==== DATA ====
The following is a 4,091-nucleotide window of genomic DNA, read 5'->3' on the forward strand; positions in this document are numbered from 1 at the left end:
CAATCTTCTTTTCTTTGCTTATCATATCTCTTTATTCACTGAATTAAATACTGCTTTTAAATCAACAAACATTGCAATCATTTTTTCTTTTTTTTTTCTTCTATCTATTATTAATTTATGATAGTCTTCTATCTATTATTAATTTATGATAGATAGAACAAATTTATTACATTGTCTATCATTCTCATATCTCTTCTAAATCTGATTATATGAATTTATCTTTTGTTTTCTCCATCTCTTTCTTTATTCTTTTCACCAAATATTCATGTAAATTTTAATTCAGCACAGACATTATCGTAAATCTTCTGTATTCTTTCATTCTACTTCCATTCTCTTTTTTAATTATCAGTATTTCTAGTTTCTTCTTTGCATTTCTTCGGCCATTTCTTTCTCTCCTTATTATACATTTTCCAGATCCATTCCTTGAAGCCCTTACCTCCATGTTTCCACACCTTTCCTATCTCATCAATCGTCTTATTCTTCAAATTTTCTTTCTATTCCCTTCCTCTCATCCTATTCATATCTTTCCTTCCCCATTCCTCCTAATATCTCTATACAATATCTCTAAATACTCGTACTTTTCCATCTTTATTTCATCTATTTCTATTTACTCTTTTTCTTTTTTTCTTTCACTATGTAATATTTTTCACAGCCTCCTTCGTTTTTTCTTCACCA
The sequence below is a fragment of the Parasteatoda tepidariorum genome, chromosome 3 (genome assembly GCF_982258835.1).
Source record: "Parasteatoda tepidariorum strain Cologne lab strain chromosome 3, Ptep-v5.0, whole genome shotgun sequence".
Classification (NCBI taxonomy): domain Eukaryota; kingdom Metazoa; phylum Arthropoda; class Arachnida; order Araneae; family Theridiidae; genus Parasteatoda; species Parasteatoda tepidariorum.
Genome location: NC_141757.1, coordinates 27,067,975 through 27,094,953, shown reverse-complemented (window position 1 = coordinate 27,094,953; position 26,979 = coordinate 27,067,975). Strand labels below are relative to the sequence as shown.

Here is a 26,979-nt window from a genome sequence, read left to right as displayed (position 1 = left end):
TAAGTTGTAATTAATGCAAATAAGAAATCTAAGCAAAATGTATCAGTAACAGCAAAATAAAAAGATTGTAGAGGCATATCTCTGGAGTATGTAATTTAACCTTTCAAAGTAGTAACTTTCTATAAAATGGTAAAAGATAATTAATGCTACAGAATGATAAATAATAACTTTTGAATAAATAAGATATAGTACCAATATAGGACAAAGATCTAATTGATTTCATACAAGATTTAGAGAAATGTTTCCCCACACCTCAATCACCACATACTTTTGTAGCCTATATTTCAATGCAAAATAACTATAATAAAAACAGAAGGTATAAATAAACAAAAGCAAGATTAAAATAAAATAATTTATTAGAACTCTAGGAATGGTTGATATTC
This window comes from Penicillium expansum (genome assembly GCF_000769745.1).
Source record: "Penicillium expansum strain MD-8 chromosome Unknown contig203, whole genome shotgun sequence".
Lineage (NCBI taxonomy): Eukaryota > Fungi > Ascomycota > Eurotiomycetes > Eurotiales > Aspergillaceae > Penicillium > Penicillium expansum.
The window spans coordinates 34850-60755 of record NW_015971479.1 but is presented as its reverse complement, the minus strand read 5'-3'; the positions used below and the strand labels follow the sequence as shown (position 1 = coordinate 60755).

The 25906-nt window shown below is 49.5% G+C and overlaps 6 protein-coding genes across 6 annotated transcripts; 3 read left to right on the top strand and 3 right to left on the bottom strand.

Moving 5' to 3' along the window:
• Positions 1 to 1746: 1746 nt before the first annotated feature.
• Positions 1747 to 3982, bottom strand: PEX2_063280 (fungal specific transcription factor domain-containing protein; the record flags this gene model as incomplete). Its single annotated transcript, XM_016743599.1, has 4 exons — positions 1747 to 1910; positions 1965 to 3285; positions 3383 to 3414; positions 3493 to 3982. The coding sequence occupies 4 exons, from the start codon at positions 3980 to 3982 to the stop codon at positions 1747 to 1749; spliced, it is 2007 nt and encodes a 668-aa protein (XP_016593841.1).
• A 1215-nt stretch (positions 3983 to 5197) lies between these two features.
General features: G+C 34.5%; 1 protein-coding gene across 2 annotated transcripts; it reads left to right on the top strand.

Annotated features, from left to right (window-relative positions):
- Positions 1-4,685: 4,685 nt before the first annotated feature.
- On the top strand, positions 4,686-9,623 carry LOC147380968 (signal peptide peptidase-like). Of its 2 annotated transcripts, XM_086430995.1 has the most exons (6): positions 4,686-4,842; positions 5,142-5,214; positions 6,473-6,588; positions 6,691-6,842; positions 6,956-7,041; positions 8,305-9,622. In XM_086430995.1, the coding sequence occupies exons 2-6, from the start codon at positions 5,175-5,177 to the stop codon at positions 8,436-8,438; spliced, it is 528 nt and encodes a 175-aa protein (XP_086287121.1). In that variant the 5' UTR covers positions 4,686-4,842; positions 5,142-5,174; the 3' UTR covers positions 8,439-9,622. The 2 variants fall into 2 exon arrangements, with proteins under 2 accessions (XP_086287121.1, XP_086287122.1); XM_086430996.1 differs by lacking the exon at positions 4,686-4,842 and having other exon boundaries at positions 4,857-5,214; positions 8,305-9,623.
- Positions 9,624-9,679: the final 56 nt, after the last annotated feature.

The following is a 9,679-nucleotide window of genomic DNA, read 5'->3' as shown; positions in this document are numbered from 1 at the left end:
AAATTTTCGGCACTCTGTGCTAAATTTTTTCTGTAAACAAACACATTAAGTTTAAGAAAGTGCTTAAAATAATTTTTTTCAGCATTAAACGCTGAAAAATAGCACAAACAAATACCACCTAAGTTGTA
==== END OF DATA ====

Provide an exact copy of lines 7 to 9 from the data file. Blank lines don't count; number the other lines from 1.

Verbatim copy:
Here is a 26,979-nt window from a genome sequence, read left to right as displayed (position 1 = left end):
TAAGTTGTAATTAATGCAAATAAGAAATCTAAGCAAAATGTATCAGTAACAGCAAAATAAAAAGATTGTAGAGGCATATCTCTGGAGTATGTAATTTAACCTTTCAAAGTAGTAACTTTCTATAAAATGGTAAAAGATAATTAATGCTACAGAATGATAAATAATAACTTTTGAATAAATAAGATATAGTACCAATATAGGACAAAGATCTAATTGATTTCATACAAGATTTAGAGAAATGTTTCCCCACACCTCAATCACCACATACTTTTGTAGCCTATATTTCAATGCAAAATAACTATAATAAAAACAGAAGGTATAAATAAACAAAAGCAAGATTAAAATAAAATAATTTATTAGAACTCTAGGAATGGTTGATATTC
This window comes from Penicillium expansum (genome assembly GCF_000769745.1).